April 25, 2007 at 08:32 #1491SeagullMember
- Total Posts 1708
Matt Williams did an article for the Racing Post in 2004 where he went through what tactics on betfair worked for him and the ones that don’t.<br>The article is still on the betfair website.<br>Look for forum then press then ‘Betfair the exchange of preference.’
The best advice and one that still works to this day concerns failing to get matched up in running.
Have you ever thought the reason you failed to get a price on offer ‘in running’ is because someone has a faster pc connection than you and that is why by the time you have clicked the mouse to back it the price has gone?
You may think that one horse in getting into a good position in a race and will be involved in the finish but the 20/1 on offer by the layers has all gone by the time you click the mouse. <br>The best advice is to offer evens and by the very nature of the way the exchange works the best value from the layers is matched up with the worst from the backers.<br>So although you only requested evens the bet is matched up by the best value the instant you click the mouse. <br>This is by and far the best advice and it still works today.
On the negative side laying just one horse per race will in the end always cost money. <br>This is just down to the mathematics and the value one must give.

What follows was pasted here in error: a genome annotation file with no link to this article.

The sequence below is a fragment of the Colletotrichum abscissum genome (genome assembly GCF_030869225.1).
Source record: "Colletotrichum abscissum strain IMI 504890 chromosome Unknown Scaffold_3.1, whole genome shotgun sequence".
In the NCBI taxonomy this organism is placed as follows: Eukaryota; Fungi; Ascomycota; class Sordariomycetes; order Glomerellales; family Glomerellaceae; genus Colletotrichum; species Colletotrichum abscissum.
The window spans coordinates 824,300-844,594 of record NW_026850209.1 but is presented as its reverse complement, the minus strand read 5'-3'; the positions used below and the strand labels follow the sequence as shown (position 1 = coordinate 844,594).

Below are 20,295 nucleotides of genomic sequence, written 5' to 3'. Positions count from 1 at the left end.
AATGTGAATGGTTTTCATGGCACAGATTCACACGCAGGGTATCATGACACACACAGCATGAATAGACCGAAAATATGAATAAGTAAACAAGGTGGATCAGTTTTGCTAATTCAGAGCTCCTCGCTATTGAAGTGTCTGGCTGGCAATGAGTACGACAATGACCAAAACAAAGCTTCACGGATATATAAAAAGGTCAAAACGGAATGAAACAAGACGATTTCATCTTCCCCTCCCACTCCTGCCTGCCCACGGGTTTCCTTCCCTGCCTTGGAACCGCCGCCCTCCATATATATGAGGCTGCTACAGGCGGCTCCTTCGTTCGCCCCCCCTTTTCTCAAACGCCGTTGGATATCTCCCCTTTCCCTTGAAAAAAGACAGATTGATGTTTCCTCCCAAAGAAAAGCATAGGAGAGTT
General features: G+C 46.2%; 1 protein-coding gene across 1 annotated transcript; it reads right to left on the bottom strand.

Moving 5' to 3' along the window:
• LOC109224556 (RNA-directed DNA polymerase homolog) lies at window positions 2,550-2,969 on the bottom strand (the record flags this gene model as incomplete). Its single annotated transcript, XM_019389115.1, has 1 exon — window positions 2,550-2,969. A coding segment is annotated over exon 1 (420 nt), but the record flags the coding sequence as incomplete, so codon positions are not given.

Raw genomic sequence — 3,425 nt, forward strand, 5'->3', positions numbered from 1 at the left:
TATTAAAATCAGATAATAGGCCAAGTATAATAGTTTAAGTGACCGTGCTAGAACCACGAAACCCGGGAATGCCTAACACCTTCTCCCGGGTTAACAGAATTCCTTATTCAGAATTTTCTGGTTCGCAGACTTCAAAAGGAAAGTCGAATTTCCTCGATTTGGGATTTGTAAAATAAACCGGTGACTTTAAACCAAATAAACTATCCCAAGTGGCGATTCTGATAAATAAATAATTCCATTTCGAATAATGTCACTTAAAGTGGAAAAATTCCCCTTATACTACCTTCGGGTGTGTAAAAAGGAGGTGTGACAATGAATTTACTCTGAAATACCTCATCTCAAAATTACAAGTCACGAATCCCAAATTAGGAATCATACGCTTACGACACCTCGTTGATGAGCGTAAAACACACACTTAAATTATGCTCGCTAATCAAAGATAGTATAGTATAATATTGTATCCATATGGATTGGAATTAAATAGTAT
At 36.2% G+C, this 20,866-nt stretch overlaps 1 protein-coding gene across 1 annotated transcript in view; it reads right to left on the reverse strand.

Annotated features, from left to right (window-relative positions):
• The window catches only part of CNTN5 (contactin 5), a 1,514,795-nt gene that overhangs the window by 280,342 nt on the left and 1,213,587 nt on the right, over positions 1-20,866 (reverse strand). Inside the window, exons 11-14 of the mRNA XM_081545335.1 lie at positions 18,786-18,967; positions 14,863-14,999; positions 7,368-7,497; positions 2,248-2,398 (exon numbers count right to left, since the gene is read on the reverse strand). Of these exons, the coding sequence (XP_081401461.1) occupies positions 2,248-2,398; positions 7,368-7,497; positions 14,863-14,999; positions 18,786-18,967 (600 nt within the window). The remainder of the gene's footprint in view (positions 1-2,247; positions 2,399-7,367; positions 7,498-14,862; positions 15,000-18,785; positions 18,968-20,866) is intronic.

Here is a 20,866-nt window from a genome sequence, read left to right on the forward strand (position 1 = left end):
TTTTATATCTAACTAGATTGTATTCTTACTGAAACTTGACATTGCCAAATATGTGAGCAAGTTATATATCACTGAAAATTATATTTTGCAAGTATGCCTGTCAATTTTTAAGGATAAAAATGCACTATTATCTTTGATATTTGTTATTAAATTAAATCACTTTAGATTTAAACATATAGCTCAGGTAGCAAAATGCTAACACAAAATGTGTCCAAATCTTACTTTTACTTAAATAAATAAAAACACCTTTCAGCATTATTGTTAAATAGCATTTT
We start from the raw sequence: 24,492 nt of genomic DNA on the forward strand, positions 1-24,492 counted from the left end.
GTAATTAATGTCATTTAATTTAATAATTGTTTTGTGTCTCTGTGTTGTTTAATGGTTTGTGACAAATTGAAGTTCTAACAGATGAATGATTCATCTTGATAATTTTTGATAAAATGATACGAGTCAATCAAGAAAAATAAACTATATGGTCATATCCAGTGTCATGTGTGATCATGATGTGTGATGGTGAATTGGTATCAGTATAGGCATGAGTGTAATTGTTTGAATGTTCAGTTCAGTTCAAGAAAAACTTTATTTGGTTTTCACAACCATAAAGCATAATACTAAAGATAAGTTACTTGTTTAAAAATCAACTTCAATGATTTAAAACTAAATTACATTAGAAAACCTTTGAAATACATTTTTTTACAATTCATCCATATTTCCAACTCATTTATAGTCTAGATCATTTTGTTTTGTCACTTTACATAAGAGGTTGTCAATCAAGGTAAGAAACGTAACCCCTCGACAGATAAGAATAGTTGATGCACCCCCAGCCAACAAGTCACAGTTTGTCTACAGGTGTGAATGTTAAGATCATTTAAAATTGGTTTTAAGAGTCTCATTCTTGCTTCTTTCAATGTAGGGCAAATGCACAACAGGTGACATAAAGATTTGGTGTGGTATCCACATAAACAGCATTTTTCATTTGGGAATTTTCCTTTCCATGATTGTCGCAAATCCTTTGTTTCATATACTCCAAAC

Get clued up with the form and the colours. <br>Its easy to say but many horses run off the pace and many will force the pace so by looking at those that are out in front but may not stay and also looking for the ones out the back waiting for the race to unfold is good advice but there are two with what look like very similair colours so is the one you fancy got the yellow hat or the black hat? <br>What I do and this works for me at least is to firmly highlight the horses I am interested in from my Racing Post. <br>You bet your life that at least a few others that you may be betting against will know exactly what colours the jockey is wearing so get on equal terms!
Matt did not mention this but by knowing tracks such as Newton Abbot for example are known as tracks where most of the winners race up with the pace. <br>One can usually dismiss (lay) horses over 6 lenghts down on the final bend. Whereas at tracks like Cartmel the majority of races unfold after the last obstacle.
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